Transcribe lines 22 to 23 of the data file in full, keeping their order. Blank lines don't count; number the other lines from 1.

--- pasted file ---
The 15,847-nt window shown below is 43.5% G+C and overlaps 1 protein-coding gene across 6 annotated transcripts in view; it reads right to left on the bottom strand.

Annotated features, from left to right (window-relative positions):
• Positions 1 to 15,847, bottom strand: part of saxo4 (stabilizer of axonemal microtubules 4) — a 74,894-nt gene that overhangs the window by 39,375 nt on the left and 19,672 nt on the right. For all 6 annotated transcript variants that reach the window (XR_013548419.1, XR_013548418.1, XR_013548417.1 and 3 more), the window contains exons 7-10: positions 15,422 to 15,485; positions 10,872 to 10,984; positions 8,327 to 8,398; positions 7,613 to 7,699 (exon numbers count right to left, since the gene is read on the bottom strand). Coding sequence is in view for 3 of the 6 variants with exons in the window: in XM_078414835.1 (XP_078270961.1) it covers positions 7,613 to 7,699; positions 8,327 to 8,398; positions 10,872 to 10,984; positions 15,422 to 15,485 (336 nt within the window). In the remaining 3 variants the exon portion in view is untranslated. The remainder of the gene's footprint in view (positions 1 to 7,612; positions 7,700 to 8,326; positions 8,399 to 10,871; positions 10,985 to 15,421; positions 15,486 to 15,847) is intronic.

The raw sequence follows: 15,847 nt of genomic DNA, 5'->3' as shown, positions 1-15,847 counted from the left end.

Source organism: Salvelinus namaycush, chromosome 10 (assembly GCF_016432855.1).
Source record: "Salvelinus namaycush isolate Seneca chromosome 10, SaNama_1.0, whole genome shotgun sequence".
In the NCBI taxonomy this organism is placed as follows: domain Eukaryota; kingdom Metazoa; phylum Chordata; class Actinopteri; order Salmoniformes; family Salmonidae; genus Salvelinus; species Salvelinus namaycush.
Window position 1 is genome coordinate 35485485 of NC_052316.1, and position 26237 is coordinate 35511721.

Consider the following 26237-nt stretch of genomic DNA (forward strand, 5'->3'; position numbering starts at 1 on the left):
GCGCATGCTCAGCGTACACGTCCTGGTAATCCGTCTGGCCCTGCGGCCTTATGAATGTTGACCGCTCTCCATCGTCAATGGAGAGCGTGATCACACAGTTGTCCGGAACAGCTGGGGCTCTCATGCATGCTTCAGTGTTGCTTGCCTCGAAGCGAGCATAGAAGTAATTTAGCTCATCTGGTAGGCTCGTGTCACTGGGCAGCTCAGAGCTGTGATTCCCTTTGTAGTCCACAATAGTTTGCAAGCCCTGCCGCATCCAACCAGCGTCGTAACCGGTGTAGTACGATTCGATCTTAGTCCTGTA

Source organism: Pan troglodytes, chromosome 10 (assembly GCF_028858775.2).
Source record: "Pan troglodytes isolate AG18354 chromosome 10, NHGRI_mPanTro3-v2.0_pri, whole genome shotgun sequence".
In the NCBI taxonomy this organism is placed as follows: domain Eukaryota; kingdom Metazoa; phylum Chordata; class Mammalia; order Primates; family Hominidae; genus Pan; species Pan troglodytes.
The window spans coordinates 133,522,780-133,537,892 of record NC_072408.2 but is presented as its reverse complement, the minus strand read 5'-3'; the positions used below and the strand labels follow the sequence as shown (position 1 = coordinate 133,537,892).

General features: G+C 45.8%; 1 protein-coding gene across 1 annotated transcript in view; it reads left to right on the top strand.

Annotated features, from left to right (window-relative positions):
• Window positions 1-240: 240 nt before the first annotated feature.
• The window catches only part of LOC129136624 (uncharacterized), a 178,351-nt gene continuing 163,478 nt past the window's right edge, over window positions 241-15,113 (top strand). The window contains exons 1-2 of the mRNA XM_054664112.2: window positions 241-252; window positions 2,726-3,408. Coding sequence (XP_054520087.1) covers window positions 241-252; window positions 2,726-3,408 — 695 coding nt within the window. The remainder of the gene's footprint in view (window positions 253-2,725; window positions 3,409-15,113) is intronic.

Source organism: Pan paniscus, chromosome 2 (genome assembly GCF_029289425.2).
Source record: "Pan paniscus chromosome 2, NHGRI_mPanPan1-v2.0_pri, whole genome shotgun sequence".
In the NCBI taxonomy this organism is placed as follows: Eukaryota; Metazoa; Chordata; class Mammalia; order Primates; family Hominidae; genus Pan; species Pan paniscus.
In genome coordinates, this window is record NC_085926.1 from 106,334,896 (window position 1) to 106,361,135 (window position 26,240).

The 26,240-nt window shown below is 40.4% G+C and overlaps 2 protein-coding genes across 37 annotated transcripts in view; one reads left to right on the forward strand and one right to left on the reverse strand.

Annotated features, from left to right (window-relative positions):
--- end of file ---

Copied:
In genome coordinates, this window is record NC_085926.1 from 106,334,896 (window position 1) to 106,361,135 (window position 26,240).

The 26,240-nt window shown below is 40.4% G+C and overlaps 2 protein-coding genes across 37 annotated transcripts in view; one reads left to right on the forward strand and one right to left on the reverse strand.